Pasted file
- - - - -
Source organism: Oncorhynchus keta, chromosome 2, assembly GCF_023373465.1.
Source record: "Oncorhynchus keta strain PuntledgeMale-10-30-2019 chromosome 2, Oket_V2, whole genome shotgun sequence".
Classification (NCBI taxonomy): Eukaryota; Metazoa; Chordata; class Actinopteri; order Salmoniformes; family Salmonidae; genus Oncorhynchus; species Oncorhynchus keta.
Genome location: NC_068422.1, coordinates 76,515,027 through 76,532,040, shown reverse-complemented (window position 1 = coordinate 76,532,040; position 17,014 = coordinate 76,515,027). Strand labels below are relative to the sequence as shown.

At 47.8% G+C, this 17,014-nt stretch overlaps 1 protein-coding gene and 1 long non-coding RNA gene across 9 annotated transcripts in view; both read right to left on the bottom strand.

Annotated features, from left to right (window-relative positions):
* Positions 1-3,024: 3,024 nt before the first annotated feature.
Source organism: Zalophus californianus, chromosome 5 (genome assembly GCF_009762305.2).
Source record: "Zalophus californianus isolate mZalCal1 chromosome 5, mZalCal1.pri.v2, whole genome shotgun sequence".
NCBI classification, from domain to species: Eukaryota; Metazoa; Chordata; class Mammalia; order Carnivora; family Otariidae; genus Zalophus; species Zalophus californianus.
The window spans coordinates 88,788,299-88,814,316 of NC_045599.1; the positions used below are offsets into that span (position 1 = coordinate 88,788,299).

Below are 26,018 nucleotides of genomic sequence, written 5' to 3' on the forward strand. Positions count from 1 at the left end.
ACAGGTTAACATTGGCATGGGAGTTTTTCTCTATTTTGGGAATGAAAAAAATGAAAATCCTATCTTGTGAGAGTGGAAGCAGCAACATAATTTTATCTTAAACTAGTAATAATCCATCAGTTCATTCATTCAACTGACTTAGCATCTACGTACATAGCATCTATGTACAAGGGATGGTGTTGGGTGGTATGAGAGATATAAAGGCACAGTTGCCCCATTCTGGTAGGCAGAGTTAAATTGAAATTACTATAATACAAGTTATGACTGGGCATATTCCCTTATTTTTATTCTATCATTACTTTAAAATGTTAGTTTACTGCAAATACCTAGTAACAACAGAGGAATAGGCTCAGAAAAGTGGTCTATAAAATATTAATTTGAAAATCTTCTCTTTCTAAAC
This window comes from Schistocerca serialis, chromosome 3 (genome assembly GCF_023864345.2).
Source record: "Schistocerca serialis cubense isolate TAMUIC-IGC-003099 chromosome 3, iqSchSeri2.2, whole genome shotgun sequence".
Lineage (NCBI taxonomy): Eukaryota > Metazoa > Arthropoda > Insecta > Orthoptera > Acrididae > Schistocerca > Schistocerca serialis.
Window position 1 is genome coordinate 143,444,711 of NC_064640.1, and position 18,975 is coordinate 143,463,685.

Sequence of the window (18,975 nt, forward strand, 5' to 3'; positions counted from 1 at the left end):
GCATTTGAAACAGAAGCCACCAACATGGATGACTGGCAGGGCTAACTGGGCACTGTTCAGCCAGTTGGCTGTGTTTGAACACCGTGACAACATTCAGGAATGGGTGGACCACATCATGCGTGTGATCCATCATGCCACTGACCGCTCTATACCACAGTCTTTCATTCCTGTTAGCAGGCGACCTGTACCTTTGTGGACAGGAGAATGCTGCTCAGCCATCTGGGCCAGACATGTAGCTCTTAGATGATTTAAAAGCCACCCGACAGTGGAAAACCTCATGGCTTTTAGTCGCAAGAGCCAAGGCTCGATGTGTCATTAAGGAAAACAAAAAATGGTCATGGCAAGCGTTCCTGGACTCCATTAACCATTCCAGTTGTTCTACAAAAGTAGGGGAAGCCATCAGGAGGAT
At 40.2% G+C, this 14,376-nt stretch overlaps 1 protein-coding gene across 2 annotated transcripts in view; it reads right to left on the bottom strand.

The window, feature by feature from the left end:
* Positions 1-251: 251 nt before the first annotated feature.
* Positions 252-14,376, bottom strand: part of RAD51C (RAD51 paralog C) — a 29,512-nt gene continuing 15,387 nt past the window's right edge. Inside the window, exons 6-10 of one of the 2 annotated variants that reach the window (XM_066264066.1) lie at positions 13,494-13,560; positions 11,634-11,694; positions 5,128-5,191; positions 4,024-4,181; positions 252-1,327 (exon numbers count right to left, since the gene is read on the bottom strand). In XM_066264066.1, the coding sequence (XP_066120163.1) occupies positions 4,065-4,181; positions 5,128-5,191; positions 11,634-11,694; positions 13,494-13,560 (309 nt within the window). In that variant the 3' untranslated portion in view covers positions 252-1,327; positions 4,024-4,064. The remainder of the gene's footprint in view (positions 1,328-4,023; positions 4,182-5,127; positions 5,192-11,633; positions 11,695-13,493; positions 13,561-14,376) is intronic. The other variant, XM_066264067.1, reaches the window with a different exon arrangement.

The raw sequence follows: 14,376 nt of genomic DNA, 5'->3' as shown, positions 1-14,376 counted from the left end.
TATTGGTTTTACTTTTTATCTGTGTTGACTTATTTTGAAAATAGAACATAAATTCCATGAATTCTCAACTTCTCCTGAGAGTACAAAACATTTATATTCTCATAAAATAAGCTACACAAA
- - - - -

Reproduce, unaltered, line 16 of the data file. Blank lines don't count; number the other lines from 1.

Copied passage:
Lineage (NCBI taxonomy): Eukaryota > Metazoa > Arthropoda > Insecta > Orthoptera > Acrididae > Schistocerca > Schistocerca serialis.